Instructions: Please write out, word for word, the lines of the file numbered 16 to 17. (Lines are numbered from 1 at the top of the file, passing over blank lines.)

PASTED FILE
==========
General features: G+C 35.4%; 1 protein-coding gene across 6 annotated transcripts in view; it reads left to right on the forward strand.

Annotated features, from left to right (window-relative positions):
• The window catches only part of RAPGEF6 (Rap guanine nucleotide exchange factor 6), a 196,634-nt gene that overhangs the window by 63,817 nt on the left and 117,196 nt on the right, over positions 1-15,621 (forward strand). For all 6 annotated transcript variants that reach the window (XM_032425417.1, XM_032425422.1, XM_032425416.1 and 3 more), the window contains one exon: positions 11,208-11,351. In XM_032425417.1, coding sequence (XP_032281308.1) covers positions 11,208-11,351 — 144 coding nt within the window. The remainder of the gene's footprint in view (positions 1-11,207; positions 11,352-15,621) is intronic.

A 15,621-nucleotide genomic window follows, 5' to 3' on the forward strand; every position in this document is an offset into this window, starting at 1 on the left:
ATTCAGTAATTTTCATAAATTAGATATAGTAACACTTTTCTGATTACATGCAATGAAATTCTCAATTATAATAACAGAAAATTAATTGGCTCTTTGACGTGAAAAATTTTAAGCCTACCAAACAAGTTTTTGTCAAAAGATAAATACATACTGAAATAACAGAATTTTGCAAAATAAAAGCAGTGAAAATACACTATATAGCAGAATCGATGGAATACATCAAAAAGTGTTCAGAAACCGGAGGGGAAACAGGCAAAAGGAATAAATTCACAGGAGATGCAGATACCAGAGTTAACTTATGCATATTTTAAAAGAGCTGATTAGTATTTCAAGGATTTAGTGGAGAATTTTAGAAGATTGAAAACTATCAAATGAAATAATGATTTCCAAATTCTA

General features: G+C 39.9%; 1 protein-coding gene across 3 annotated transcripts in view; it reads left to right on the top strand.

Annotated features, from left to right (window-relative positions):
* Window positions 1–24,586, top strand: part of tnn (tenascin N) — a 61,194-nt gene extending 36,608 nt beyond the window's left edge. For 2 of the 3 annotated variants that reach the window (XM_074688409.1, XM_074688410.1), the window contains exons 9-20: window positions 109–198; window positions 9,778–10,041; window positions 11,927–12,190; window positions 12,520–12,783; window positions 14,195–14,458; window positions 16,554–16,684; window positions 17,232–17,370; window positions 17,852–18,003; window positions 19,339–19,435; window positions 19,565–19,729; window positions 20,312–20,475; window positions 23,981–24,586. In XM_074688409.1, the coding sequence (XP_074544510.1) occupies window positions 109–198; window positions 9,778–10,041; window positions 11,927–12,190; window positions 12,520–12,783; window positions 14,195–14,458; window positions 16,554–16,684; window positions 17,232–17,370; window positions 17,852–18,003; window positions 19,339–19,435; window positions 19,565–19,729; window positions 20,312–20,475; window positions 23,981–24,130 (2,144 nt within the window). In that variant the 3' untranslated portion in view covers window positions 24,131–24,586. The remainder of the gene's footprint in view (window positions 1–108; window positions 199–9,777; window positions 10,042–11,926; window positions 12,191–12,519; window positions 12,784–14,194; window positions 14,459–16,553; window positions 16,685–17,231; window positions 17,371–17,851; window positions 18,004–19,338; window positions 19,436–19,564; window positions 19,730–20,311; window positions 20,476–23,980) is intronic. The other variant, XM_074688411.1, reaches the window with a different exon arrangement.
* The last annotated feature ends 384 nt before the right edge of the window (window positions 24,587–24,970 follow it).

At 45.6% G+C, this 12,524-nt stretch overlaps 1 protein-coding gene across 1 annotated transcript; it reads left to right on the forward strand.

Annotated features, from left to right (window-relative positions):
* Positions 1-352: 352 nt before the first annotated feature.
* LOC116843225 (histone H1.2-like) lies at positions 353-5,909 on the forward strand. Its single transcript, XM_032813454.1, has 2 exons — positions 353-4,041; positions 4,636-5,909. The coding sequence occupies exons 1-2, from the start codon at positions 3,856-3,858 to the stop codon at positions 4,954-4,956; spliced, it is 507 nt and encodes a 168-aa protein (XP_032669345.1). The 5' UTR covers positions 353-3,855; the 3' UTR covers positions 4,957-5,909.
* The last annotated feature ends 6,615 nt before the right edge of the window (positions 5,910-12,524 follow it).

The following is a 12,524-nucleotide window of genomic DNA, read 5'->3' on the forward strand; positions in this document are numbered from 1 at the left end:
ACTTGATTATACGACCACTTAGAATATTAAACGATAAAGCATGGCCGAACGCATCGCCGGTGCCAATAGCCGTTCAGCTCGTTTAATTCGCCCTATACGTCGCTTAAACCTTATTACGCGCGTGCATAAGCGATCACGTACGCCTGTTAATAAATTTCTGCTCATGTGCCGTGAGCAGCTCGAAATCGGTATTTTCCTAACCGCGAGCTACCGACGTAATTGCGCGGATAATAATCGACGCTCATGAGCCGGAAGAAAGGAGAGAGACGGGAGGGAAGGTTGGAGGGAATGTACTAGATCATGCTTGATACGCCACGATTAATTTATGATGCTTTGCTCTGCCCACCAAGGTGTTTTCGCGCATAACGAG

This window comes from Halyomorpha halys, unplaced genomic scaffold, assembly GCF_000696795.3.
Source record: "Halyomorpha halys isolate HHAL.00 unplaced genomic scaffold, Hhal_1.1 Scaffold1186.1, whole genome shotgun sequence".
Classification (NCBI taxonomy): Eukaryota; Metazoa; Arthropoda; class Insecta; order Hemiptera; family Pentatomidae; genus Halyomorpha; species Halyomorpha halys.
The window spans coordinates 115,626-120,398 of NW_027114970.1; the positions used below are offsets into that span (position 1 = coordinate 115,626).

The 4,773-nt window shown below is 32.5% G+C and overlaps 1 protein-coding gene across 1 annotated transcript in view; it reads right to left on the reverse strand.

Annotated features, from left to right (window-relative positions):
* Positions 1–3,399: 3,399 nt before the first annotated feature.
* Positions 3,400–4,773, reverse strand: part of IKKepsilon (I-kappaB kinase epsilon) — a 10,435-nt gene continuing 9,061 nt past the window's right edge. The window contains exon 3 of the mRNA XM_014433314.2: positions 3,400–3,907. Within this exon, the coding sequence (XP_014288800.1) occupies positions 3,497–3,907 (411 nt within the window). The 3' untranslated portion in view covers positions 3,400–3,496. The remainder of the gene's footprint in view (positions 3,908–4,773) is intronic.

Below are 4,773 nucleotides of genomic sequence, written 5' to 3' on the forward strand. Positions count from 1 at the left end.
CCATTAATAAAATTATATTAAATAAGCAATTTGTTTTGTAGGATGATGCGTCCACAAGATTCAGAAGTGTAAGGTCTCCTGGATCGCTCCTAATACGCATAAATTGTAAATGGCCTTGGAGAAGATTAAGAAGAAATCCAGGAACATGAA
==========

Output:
ACTTGATTATACGACCACTTAGAATATTAAACGATAAAGCATGGCCGAACGCATCGCCGGTGCCAATAGCCGTTCAGCTCGTTTAATTCGCCCTATACGTCGCTTAAACCTTATTACGCGCGTGCATAAGCGATCACGTACGCCTGTTAATAAATTTCTGCTCATGTGCCGTGAGCAGCTCGAAATCGGTATTTTCCTAACCGCGAGCTACCGACGTAATTGCGCGGATAATAATCGACGCTCATGAGCCGGAAGAAAGGAGAGAGACGGGAGGGAAGGTTGGAGGGAATGTACTAGATCATGCTTGATACGCCACGATTAATTTATGATGCTTTGCTCTGCCCACCAAGGTGTTTTCGCGCATAACGAG

This window comes from Halyomorpha halys, unplaced genomic scaffold, assembly GCF_000696795.3.